Want to solve climate change? It’s going to cost us at the gas pump.

Everything to save money.

It’s not just theory. A thinking group at San Jose State University in 2014, for example, observed that light rail demand increased by 9.34% when the price per gallon exceeded $4. More than a decade ago, the Federal Highway Administration noted that in the first 10 months of 2008, Americans reduced their driving by 3.5% – 90 billion miles! – as prices at the pump topped $4. (Yes, really. For all of our complaints about gasoline over $4, this isn’t a new issue.) And a March 2022 survey by the American Automobile Association found that not much had changed: At $4 a gallon, 59% of respondents said they would “change their driving habits or lifestyle.” If gasoline reached $5 nationally, as it already is in some places, that figure would rise to 75%.

And when prices drop? Logically, this all happens in reverse. We drive more, buy bigger cars and don’t cram into public transport anymore. And we laugh at these idiots on bikes.

So here’s my big question: if climate change is such an extreme disaster — a disaster that The United Nations says will continue to render parts of the world “uninhabitable” – and if fuel burning is a major contributor to this, why are politicians (including, and sometimes strongest, the left wing) trying so hard to lower the price of gasoline?

Isn’t that the exact opposite of what we should be doing?

Looks like. But Democratic governors of states such as California, Colorado, Connecticut, Michigan, Pennsylvania and Wisconsin want to suspend the federal (and in some cases state) gas tax to make fuel less dear. For his part, President Joe Biden is doing the same by drawing 30 billion barrels from the Strategic Petroleum Reserve. He’s the same guy who, in one of his first Executive orderspromised to put climate change at the “forefront of this nation’s foreign policy and national security planning.”

Cutting edge, I guess, unless that means paying $4 a gallon.

All of this suggests that while our rhetoric on the global climate crisis may seem intransigent, our resolve to solve it is not. It’s partly political: the complaints of injured motorists are much louder than the cries of the planet.

But it also reflects a deeper division. The wide stereotype it’s that the Democrats believe in regulation, the GOP in the free market. Academics and think tanks argue that market-based strategies – higher prices, carbon trading, etc. – are the most effective and efficient way to reduce CO2 emissions. But many people who might agree with this approach — Republicans — have taken the head-in-the-sand position that there is no climate crisis to begin with. Meanwhile, Democrats generally eschew market-based approaches in favor of tougher regulation.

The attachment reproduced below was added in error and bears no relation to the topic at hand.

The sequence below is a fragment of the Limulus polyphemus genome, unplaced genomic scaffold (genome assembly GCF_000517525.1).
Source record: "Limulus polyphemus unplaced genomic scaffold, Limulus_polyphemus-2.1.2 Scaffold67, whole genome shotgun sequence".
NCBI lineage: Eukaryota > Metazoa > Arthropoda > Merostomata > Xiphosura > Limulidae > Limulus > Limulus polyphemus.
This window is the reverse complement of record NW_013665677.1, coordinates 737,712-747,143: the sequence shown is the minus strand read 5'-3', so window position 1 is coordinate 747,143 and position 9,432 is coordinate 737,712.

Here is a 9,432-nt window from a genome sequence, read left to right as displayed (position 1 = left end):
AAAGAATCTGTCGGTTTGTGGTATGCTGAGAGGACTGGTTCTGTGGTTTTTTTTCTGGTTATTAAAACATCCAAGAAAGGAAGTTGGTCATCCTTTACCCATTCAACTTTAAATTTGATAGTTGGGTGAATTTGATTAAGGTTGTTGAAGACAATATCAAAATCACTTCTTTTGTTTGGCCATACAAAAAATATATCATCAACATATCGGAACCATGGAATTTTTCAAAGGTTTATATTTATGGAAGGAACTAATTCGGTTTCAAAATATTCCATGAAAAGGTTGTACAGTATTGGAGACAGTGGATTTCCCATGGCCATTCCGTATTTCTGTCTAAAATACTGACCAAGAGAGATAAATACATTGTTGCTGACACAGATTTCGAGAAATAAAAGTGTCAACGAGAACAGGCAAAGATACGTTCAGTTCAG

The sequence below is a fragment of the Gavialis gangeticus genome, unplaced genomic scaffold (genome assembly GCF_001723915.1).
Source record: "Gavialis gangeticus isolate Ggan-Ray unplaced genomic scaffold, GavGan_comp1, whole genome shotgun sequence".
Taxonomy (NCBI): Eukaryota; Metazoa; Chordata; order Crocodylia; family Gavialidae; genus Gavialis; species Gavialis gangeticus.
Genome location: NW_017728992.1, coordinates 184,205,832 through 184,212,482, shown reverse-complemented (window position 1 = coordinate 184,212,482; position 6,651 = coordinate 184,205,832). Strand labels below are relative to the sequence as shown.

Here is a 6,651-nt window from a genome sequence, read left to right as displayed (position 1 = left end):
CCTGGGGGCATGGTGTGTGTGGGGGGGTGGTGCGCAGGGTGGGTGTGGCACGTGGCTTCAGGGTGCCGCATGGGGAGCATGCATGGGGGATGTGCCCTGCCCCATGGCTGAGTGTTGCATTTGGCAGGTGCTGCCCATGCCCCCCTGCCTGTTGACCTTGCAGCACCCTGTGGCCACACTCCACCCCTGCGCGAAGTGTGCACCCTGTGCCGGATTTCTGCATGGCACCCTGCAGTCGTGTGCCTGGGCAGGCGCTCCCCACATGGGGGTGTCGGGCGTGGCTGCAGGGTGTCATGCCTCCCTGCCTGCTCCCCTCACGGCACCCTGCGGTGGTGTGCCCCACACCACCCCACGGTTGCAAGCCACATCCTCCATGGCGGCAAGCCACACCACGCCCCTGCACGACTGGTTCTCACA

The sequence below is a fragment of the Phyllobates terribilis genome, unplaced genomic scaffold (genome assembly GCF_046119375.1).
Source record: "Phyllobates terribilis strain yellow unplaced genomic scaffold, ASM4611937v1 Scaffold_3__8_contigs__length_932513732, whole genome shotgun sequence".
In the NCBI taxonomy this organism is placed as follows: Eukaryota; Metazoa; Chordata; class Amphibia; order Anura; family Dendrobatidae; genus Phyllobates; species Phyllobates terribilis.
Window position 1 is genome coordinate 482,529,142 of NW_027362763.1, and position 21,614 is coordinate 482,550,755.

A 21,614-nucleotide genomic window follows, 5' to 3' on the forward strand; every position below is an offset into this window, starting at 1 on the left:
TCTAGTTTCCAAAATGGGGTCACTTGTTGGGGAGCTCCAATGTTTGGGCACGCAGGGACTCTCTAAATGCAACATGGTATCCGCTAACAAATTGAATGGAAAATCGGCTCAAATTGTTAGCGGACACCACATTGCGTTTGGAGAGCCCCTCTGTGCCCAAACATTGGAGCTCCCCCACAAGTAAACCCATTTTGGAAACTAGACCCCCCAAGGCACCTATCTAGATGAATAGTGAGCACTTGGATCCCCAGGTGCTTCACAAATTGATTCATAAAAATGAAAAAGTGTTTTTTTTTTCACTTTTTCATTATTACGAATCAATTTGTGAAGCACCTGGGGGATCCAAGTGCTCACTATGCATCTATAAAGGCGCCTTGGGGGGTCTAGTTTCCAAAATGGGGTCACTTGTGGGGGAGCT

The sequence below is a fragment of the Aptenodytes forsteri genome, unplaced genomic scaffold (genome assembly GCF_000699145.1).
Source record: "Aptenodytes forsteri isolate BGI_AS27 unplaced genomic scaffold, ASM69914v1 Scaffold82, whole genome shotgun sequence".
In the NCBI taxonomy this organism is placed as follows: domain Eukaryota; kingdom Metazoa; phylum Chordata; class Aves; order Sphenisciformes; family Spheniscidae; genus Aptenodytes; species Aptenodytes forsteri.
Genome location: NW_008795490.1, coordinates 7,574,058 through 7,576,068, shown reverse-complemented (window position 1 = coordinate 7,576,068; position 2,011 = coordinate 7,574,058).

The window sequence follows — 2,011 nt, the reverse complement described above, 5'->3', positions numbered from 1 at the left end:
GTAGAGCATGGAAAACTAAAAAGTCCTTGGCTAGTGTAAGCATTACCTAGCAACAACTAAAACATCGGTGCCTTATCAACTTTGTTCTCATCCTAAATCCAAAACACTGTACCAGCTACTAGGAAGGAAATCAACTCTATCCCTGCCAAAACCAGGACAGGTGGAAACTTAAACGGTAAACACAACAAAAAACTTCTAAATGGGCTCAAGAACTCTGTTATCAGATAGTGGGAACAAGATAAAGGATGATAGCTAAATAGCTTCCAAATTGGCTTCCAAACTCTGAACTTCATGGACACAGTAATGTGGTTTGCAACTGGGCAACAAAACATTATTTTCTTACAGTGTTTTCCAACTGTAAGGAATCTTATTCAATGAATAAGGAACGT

The regulations sound good because they go after corporations — Democrats’ favorite whippersnappers — while seemingly leaving regular voters unscathed. But it’s cumbersome, potentially full of loopholes, and often not that effective.

Take, for example, the federal government energy efficiency standards. By 2026, new cars must reach 49 miles per gallon. The Department for Transport boasts that the new rules “will reduce fuel consumption by more than 200 billion gallons through 2050”. Great. But as the think tank Resources for the future observed, cheaper gasoline prices undermine fuel efficiency standards. For example, standards were tightened for cars built between 2012 and 2025. But as gasoline prices fell in 2015, the perverse result was that people bought more gasoline and the average fuel consumption car fuel consumption has actually decreased. Price, it seems, can be a more powerful driver of behavior than regulation.

What was true then will no doubt be true this time too. Moreover, if the political winds blow differently – say, a Republican president in the White House in 2024 – these energy efficiency rules could be easily dismantled.

Of course, as prices go up, we are all unhappy. And the less fortunate are particularly affected. To some extent, this speaks to problems that could be solved with more direct solutions (higher wages and credits for childcare, for example), rather than simply lowering the price of gas to all. Or maybe, in the event of a sudden price increase, just give low-income families some extra cash to use as they wish. It might offset the pain in the wallet, but – because it’s money – wouldn’t simply act as a gas subsidy.

Bottom line: With the exception of a few of the greener ones (and I’m not one of them), most of us are economic creatures. Let’s make gasoline cheap, we’ll use more of it. Make it expensive, we’ll use less. Politicians should stop trying to manipulate prices and let markets work.


Tom Keane is a regular contributor to Globe Magazine. Send your comments to [email protected]

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